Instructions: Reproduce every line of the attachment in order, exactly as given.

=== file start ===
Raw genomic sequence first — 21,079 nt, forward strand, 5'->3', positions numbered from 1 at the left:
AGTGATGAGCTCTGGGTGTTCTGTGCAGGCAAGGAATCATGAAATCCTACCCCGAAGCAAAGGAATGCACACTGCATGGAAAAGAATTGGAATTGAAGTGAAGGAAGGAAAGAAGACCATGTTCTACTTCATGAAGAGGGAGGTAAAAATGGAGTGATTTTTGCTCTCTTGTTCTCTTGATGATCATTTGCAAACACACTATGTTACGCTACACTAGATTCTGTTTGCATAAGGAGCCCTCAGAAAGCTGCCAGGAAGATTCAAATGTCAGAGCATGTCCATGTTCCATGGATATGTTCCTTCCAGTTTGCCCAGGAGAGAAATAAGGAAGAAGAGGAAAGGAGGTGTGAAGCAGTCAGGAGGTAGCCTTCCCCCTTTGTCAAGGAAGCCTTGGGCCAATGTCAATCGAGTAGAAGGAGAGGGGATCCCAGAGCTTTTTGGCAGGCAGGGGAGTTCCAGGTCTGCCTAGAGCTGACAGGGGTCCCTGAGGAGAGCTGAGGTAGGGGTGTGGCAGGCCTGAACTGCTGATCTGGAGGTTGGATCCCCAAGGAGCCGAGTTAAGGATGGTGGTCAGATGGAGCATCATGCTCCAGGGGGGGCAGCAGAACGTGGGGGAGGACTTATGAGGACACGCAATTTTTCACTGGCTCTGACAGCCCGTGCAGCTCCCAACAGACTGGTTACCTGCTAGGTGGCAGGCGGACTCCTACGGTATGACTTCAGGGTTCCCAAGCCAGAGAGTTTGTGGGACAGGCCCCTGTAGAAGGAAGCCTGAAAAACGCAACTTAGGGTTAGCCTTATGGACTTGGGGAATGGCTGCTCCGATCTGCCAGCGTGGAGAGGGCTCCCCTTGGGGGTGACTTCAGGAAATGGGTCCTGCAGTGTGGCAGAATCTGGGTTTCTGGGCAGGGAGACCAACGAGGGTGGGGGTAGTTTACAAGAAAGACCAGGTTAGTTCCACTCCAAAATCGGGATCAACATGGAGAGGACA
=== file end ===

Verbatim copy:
Raw genomic sequence first — 21,079 nt, forward strand, 5'->3', positions numbered from 1 at the left:
AGTGATGAGCTCTGGGTGTTCTGTGCAGGCAAGGAATCATGAAATCCTACCCCGAAGCAAAGGAATGCACACTGCATGGAAAAGAATTGGAATTGAAGTGAAGGAAGGAAAGAAGACCATGTTCTACTTCATGAAGAGGGAGGTAAAAATGGAGTGATTTTTGCTCTCTTGTTCTCTTGATGATCATTTGCAAACACACTATGTTACGCTACACTAGATTCTGTTTGCATAAGGAGCCCTCAGAAAGCTGCCAGGAAGATTCAAATGTCAGAGCATGTCCATGTTCCATGGATATGTTCCTTCCAGTTTGCCCAGGAGAGAAATAAGGAAGAAGAGGAAAGGAGGTGTGAAGCAGTCAGGAGGTAGCCTTCCCCCTTTGTCAAGGAAGCCTTGGGCCAATGTCAATCGAGTAGAAGGAGAGGGGATCCCAGAGCTTTTTGGCAGGCAGGGGAGTTCCAGGTCTGCCTAGAGCTGACAGGGGTCCCTGAGGAGAGCTGAGGTAGGGGTGTGGCAGGCCTGAACTGCTGATCTGGAGGTTGGATCCCCAAGGAGCCGAGTTAAGGATGGTGGTCAGATGGAGCATCATGCTCCAGGGGGGGCAGCAGAACGTGGGGGAGGACTTATGAGGACACGCAATTTTTCACTGGCTCTGACAGCCCGTGCAGCTCCCAACAGACTGGTTACCTGCTAGGTGGCAGGCGGACTCCTACGGTATGACTTCAGGGTTCCCAAGCCAGAGAGTTTGTGGGACAGGCCCCTGTAGAAGGAAGCCTGAAAAACGCAACTTAGGGTTAGCCTTATGGACTTGGGGAATGGCTGCTCCGATCTGCCAGCGTGGAGAGGGCTCCCCTTGGGGGTGACTTCAGGAAATGGGTCCTGCAGTGTGGCAGAATCTGGGTTTCTGGGCAGGGAGACCAACGAGGGTGGGGGTAGTTTACAAGAAAGACCAGGTTAGTTCCACTCCAAAATCGGGATCAACATGGAGAGGACA